In the second third, the smokey wood notes moved back into the forefront joining red pepper notes. The floral notes remained in the background. Meanwhile the citrus notes morphed into a caramel sweetness that was also in the forefront.
In the last third of the Cien Anos, the sweetness diminished and the spice took over. The pepper notes took on more of black pepper quality as opposed to the red pepper quality that was present earlier. The close to the cigar has some spice on it, but is not overwhelmingly spicy. The resulting nub was warm in temperature and softer to the touch.
Burn and Draw
I would best describe the burn of the Cien Anos as good, but not outstanding. The Cien Anos had a more jagged burn as opposed to a razor-sharp burn. It required more touch-ups that I preferred – especially for a cigar that had some age on it. The touch-ups did keep the burn going straight. There were no issues with the burn and draw as both were ideal. The aged wrapper also seemed a little fragile – and I had to take this into account when lighting this cigar as to not damage or burn the wrapper.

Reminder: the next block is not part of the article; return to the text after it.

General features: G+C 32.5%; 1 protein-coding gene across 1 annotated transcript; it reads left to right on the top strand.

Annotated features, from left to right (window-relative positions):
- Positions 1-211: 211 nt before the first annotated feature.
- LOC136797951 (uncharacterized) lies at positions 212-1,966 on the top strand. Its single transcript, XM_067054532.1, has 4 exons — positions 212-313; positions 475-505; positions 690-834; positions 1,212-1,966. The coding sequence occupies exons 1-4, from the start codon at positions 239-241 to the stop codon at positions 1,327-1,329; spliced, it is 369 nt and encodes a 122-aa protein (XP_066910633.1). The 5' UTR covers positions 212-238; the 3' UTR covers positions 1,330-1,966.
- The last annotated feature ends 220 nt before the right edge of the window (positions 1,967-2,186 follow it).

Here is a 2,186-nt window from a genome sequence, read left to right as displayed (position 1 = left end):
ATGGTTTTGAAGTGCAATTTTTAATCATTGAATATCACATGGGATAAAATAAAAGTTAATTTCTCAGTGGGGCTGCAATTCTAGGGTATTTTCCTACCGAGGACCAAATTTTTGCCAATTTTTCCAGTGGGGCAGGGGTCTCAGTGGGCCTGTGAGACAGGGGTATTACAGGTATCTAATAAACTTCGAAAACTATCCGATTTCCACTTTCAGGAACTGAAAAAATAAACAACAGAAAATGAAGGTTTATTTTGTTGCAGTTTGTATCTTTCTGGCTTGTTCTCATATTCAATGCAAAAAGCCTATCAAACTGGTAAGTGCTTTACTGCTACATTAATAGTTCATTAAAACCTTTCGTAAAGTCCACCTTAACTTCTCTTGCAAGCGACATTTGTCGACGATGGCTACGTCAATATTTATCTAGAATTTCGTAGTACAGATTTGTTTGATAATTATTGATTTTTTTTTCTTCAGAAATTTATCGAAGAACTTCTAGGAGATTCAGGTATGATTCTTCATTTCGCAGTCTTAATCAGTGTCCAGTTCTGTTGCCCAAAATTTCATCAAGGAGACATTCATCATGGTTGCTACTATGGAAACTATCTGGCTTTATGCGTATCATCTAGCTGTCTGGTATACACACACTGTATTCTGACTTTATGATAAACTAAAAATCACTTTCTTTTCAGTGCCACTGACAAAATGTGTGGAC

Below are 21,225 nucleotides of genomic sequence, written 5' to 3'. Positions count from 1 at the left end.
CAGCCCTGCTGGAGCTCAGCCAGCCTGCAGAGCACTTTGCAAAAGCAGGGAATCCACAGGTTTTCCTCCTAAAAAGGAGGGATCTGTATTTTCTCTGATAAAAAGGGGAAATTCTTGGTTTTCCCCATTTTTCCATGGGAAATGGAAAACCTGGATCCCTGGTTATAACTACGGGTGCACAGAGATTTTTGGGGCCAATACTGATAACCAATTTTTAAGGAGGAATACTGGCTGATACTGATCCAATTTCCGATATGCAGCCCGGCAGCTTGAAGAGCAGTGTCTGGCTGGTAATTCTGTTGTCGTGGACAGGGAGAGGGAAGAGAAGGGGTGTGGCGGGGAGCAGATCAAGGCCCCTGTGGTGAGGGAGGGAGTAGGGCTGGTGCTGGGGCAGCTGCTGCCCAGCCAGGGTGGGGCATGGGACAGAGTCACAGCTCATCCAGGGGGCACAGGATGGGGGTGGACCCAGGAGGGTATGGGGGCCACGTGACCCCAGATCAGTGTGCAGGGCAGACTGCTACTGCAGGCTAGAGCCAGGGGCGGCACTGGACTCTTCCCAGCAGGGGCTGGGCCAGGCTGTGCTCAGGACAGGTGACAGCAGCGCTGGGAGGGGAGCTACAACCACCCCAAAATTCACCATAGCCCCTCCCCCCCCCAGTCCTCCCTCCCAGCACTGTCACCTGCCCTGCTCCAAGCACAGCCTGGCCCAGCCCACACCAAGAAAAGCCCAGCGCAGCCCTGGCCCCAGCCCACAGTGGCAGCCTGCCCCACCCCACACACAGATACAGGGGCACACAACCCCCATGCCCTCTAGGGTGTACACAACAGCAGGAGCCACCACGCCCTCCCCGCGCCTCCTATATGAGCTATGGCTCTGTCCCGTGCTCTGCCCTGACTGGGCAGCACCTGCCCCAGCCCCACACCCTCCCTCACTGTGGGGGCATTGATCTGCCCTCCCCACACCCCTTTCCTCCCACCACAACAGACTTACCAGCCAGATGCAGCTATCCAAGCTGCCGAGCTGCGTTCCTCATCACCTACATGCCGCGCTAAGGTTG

The draw to the Cien Anos was very good and made for a pleasurable cigar experience.
Strength and Body
From both strength and body, both attributes increase in intensity as the cigar experience progresses. From a strength perspective, the Cien Anos starts out medium and slowly progresses into full strength range. This cigar’s strength will definitely sneak up on you. The body of the cigar progresses in a very similar way. The flavor notes start out medium to full-bodied and they also progress into the full range. Both attributes stay pretty much balanced throughout the cigar experience with neither one overshadowing the other.
The one thing that I will say about this cigar – it is a Dominican Cigar and feels like a Dominican Cigar. If you are a fan of Dominican tobacco, you are going to love this cigar. While I’m more of a Nicaraguan tobacco fan, I will say this is a cigar that showcases some of the great things Dominican tobacco has done and will always do. There is a real nice complexity to this cigar and it has a unique flavor profile. This is a cigar that I would recommend to a more experienced cigar enthusiast as the strength does sneak up on you. As for myself, this cigar is good enough to warrant looking forward to the re-launch.
Strength: Full (Medium to Start)
Body: Full (Medium to Full to Start)
Assessment: Nice to Have
Source: The cigar for this assessment was gifted to me by a friend.